What Is the Bank of England (BoE)?
The Bank of England (BoE) is the central bank of the United Kingdom. The BoE oversees monetary policy and issues currency. It also regulates banks, financial firms, and payment systems. Like other central banks, the BoE may act as a lender of last resort in a financial crisis.
- The Bank of England (BoE) is the United Kingdom's central bank.
- The BoE oversees monetary policy, issues currency, and regulates banks and the financial system.
- The primary goal of its monetary policy is stable inflation as defined by the government.
- The UK government has been targeting annual inflation of 2%.
- The BoE sets policy eight times a year primarily through the bank rate, the interest rate it pays banks on reserve balances.
Understanding the Bank of England (BoE)
Nicknamed "the Old Lady of Threadneedle Street" in honor of its location since 1734, the BoE is the U.K. equivalent of the Federal Reserve in the U.S.
Established in 1694 as a private bank to raise funds for the government, the BoE also functioned as a deposit-taking commercial bank. In 1844, the Bank Charter Act gave it a monopoly on issuing banknotes in England and Wales.
The U.K. government nationalized the BoE in 1946 following the conclusion of World War II. The BoE has been responsible for setting the UK's benchmark interest rate since 1997, when the government transferred its authority over U.K. monetary policy to the bank. The change was formalized the next year by the Bank of England Act.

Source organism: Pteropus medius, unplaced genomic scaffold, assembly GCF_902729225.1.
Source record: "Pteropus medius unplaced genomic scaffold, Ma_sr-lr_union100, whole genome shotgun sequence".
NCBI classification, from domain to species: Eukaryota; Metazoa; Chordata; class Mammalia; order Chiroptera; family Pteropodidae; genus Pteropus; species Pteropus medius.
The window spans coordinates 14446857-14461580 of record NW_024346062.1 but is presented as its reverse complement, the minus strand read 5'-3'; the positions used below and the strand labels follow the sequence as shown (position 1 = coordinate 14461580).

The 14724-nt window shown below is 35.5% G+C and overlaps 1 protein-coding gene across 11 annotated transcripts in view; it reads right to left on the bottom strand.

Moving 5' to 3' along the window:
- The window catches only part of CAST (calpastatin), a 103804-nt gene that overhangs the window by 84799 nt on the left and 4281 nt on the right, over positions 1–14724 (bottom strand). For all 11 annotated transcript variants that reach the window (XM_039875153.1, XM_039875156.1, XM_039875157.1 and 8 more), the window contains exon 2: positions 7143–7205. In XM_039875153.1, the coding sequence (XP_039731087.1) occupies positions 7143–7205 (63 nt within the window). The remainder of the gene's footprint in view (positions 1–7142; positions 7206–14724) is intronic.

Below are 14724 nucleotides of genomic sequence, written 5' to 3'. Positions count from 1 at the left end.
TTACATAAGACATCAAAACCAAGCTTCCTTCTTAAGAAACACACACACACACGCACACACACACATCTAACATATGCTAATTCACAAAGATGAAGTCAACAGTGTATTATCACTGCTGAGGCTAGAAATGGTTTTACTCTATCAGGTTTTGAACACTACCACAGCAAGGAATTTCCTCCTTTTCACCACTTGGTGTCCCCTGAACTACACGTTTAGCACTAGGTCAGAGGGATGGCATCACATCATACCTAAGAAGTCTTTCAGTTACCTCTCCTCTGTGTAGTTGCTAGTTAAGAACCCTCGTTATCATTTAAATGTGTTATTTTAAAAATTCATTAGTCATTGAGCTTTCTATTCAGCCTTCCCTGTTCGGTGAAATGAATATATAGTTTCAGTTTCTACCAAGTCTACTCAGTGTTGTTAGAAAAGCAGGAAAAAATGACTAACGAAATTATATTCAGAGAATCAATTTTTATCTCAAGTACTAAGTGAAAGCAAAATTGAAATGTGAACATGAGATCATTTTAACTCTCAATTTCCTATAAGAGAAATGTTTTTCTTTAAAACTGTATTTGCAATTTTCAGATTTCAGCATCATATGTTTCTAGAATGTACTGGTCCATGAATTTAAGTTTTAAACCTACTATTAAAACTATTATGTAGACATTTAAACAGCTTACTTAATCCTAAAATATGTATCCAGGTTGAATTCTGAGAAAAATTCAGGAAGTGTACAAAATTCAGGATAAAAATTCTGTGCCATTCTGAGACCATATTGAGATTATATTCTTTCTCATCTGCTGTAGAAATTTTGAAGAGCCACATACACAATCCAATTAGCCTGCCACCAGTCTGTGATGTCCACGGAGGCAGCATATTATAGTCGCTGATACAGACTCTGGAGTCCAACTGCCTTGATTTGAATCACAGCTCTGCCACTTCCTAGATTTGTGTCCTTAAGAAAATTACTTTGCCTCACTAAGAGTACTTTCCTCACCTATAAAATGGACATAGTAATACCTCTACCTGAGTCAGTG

Monetary Policy Committee
The BoE's Monetary Policy Committee (MPC) pursues its primary mandate of price stability by targeting an annual inflation rate determined by the government to be most consistent with that objective.
The government's inflation target as of June 2022 was 2%. If the inflation rate deviates from the target by more than 1%, the BoE is required to provide a public explanation to the government on a quarterly basis, including the actions it is taking to return inflation to the targeted rate.
The nine-member MPC is led by the governor of the Bank of England, equivalent to the Federal Reserve chair. The three deputy governors, for monetary policy, financial stability, and markets and policy, also serve on the committee alongside the BoE's chief economist. The other four members are appointed by the chancellor of the exchequer, equivalent to the Treasury secretary in the U.S.
The BoE's primary monetary policy tool is the bank rate, the interest rate it pays on reserve deposits to domestic banks.
The MPC sets monetary policy eight times a year by majority rule, with each member of the committee casting one vote. The MPC holds four meeting before each policy announcement.
Financial Services Act of 2012
After the global financial crisis of 2008, the U.K. government reformed financial regulation in the Financial Services Act of 2012. The BoE was restored to its role of regulating banks, as it did before 1997. The act created the Financial Policy Committee (an independent committee modeled after the MPC), and a new subsidiary of the bank called the Prudential Regulation Authority. The bank also began to supervise financial market infrastructure providers such as payment systems and central securities depositors.
Following a 2016 referendum narrowly favoring the U.K.'s withdrawal from the European Union (EU), widely known as Brexit, the BoE was charged with assessing the economic fallout. Ahead of the U.K.'s formal departure from the union at the end of 2020, the BoE warned the withdrawal process had increased uncertainty and discouraged investment.